When I made my way to Costco in East Harlem this weekend, partially for an eye exam but mostly for the samples, I came across the deal of 2 whole frozen chickens for $10. To some, an entire chicken might be a burden, but for me it presents an opportunity. My main motivation for making my own chicken stock was the anti-inflammatory properties. Everyone in my office has been catching this season's awful flu, and I vowed not to be one of them. The collagen from the cartilage and bones, as evidenced by the gelatinous substance you see after the stock is refrigerated, is great for you. My other motivation for making my own stock? I was naturally curious about how easy it would be to make at home, and what it would taste like. The result was a much richer, real tasting stock that would make for an amazing noodle soup base. 

Most broths are made with mirepoix - onions, carrots, celery, but I opted for Asian-inspired ingredients because that's just how I roll. Scallions, mushrooms, limes, ginger, all the usual suspects. 


  • 1 young chicken, whole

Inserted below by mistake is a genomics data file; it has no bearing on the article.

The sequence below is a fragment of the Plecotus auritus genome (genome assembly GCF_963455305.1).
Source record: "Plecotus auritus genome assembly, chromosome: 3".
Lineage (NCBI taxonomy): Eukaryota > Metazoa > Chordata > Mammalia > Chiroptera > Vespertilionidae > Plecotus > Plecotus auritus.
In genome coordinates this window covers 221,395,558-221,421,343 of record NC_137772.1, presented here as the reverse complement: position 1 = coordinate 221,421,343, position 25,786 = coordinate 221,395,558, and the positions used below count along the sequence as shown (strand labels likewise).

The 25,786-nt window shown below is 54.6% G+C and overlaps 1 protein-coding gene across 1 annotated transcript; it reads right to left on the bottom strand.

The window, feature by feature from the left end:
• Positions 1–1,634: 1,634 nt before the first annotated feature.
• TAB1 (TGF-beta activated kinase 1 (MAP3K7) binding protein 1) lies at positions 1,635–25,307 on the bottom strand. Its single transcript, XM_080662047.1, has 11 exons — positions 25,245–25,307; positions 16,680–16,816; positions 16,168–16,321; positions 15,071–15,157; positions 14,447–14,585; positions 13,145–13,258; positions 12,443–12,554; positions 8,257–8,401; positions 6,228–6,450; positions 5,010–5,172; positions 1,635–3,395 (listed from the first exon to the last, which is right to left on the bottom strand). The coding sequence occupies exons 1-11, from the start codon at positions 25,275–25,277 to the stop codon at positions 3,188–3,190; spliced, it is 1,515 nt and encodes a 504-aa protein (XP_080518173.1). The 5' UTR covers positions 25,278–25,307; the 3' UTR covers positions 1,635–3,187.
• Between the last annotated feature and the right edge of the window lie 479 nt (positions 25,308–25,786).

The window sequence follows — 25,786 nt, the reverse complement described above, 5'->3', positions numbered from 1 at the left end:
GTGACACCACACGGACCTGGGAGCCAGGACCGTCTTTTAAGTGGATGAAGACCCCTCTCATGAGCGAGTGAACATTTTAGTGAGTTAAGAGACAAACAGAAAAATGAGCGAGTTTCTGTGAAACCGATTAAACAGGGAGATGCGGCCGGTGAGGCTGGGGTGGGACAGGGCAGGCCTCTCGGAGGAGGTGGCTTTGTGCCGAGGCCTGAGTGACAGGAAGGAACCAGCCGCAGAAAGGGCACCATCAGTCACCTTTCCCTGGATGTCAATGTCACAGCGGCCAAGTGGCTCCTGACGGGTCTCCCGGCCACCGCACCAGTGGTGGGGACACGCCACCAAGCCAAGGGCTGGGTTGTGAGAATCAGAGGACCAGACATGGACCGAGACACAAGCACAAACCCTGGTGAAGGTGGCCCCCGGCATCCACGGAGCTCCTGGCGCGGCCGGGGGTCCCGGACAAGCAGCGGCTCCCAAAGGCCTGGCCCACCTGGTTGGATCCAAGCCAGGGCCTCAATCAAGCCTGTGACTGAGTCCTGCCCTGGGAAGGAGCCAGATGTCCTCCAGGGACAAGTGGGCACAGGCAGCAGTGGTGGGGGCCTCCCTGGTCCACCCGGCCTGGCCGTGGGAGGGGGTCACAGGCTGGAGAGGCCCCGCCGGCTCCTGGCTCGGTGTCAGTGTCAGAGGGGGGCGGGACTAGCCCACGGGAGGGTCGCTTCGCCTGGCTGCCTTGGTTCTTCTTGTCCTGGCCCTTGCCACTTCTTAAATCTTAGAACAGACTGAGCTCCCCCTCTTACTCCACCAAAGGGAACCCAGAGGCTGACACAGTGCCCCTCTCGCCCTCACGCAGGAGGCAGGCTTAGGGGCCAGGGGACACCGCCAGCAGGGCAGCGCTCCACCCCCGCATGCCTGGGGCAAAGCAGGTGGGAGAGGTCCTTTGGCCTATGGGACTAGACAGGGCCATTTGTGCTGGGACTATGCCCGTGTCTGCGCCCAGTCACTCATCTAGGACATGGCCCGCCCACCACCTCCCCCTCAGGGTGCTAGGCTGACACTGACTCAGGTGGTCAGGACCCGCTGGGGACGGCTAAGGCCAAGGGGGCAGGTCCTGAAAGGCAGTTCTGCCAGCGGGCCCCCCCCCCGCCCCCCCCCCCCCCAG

• 4-6 quarts of water, depending on the size of the chicken
  • 8 cloves garlic
  • 8 large protoblello mushrooms
  • 1 cup sliced green onions
  • 1 large sweet onion, sliced into "chunks"
  • 3 celery stalks, sliced
  • 2 tbsp sea salt, and plenty more to taste
  • 1 tbsp apple cider vinegar or rice wine vinegar
  • 1 tbsp lime juice
  • 1 tbsp fresh grated ginger


  1. Place the chicken in a large stock pot, surround it with the vegetables, then everything else. Fill it with water, about 4 quarts if the chicken is smaller, 6 if it's bigger.
  2. Cover the pot, turn the stove top on high, and bring to a boil. Allow everything to boil for about 10 minutes, then turn the heat down to simmer.
  3. Allow the stock to simmer (covered) for about 2 hours after bringing it to a boil, then take the entire chicken out when it's nearly fork-tender.
  4. Shred the chicken with a fork and set aside. Place the bones and cartilage back into the pot to simmer for another 2 hours. 
  5. You can choose to simmer the stock even longer, or take it off the heat after a total of 4 hours. Pour the stock into another pot or container through a strainer, to catch the 'juiced' veggies, bones, and cartilage.
  6. Serve it as a base for a noodle soup or sip it on its own.